Pres. Sirleaf Assures Ecowas Court of Support

[LINA] The Chairperson of the ECOWAS Authority of Heads of State, Liberian President Ellen Johnson Sirleaf assured the ECOWAS Community Court of her support to the court in meeting its objectives that will conform to standards and international laws.

[LINA] The Chairperson of the ECOWAS Authority of Heads of State, Liberian President Ellen Johnson Sirleaf assured the ECOWAS Community Court of her support to the court in meeting its objectives that will conform to standards and international laws.

source: AllAfrica News: Liberia

PUL Slates Memorial Service for Late Journalists Sunday

[LINA] The Press Union of Liberia (PUL) will hold a memorial service in honor of its members and other journalists who died in 2016. The service will take place at the Eliza Tuner Memorial African Methodist Episcopal Church on 39 Camp Johnson Road, sta…

[LINA] The Press Union of Liberia (PUL) will hold a memorial service in honor of its members and other journalists who died in 2016. The service will take place at the Eliza Tuner Memorial African Methodist Episcopal Church on 39 Camp Johnson Road, starting at 10:45 a.m. on Sunday, January 29. The Journalism Community in Liberia lost up to 18 persons in 2016. "It is therefore befitting that our colleagues be honored for their valuable contributions to humanity through journalism," the PUL said in a release.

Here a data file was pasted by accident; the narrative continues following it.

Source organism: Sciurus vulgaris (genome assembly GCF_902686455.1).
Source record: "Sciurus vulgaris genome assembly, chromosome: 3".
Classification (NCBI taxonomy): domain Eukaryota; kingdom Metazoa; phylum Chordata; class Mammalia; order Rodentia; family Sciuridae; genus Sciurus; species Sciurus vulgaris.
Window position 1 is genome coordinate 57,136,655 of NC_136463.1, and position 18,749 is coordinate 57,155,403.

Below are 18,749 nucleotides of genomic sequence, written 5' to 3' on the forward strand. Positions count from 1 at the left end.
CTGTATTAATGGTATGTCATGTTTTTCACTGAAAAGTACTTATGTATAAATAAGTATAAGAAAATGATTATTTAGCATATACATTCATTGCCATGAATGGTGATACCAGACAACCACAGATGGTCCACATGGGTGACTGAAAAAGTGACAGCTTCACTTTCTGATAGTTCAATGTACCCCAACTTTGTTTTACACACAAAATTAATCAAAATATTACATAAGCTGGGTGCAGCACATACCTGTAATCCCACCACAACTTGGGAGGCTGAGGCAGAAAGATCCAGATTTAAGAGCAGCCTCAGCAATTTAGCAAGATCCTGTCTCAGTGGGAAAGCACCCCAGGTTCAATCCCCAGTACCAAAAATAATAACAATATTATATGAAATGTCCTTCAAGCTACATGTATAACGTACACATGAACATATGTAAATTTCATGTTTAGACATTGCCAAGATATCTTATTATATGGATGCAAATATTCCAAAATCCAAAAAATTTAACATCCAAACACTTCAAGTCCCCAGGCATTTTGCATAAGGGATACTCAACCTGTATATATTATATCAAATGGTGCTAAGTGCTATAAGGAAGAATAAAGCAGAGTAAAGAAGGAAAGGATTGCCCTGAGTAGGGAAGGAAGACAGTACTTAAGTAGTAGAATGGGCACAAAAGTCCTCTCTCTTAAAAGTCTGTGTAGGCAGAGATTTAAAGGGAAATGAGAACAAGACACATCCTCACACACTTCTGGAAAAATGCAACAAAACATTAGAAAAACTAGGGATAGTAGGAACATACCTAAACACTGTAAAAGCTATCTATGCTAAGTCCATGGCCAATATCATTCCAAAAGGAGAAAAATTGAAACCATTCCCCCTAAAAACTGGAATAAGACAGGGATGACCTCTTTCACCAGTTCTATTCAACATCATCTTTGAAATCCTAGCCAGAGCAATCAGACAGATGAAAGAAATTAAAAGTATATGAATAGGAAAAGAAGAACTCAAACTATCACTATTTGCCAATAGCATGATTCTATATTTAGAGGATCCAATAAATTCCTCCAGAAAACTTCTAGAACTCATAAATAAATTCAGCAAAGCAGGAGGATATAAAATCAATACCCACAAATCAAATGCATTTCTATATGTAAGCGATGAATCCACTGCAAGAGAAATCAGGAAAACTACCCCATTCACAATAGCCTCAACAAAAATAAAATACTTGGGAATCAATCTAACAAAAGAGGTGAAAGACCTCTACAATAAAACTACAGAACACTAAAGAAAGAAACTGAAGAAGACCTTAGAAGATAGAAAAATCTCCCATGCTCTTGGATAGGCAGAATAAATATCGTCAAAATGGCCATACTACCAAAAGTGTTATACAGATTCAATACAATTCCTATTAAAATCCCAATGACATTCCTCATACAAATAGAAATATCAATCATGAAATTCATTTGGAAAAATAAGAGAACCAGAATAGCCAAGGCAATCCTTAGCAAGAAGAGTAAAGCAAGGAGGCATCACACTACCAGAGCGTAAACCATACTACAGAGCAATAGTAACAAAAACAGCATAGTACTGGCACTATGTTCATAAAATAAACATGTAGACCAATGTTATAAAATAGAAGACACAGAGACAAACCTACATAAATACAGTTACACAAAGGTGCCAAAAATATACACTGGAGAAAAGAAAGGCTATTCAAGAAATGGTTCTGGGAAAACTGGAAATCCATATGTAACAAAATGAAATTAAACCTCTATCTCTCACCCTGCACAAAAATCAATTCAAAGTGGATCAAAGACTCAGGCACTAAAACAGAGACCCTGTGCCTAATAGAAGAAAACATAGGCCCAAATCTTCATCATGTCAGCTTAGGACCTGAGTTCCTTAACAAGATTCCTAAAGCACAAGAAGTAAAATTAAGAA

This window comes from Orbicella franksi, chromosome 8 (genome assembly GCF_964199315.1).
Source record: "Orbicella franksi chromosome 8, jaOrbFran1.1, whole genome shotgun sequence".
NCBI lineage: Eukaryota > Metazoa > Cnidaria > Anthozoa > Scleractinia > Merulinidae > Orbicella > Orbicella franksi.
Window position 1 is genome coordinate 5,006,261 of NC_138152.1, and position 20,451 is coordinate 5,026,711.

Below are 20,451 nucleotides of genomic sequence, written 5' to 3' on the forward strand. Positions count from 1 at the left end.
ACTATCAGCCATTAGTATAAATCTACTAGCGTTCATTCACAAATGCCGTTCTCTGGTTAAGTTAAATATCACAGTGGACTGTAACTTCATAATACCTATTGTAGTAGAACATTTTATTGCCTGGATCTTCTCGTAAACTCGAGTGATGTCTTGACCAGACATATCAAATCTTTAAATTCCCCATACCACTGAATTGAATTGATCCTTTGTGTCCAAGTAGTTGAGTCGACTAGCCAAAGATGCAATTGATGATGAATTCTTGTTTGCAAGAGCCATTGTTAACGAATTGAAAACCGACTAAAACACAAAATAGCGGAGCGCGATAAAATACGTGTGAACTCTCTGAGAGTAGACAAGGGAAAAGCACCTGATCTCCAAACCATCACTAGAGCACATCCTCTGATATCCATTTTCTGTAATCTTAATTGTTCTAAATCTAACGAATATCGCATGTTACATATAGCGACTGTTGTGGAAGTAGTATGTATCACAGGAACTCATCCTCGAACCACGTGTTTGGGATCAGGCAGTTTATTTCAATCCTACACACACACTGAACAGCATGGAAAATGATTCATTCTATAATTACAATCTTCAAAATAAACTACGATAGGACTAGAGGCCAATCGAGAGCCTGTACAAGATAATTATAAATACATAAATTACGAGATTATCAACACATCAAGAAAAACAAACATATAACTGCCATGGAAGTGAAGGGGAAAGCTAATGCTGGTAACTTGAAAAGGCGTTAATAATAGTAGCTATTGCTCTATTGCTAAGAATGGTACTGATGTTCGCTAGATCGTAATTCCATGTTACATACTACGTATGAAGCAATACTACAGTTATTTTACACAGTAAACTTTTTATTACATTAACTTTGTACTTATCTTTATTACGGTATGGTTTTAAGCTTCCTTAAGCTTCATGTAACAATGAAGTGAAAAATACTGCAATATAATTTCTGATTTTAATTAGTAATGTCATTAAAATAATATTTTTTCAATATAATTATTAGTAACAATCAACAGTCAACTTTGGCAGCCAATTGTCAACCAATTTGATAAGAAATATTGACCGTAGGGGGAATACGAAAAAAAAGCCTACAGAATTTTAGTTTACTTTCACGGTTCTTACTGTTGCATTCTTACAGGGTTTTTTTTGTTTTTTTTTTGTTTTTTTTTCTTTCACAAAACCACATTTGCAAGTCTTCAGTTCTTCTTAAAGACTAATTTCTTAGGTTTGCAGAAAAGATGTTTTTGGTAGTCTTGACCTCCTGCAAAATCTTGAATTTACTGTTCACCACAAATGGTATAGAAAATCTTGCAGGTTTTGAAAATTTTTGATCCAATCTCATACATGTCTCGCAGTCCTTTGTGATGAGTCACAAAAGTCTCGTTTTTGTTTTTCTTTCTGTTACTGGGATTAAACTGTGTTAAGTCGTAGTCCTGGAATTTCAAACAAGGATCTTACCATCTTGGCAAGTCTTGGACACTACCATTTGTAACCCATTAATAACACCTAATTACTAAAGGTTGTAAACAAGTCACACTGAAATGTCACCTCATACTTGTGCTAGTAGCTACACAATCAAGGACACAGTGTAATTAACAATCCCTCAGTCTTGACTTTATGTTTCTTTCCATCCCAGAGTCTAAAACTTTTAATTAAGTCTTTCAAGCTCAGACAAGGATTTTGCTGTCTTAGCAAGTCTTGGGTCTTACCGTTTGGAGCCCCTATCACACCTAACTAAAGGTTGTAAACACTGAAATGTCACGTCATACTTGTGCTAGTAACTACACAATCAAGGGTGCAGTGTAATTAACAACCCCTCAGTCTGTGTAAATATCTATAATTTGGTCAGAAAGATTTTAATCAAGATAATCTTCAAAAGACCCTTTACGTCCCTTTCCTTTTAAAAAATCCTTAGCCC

source: AllAfrica News: Liberia

Reforming Liberia’s Public Admin Remains a Challenge – Nyemah

[LINA] The Director General of the Liberia Institute of Public Administration (LIPA), Oblayon B. Nyemah, has said despite the increasing number of graduates from the institution, reforming the public administration architecture of Liberia remains a ser…

[LINA] The Director General of the Liberia Institute of Public Administration (LIPA), Oblayon B. Nyemah, has said despite the increasing number of graduates from the institution, reforming the public administration architecture of Liberia remains a serious challenge.

source: AllAfrica News: Liberia

‘Respect for Leaders Key to Progress’ – Dr. Freeman By Prince S. Nagbe Monrovia, January 28 (Lina) – Deputy Youth and Sports Minister Dr. Nancy T. Freeman Has Called On Liberians to Respect Those in National Leadership If the Country Must Go Forward.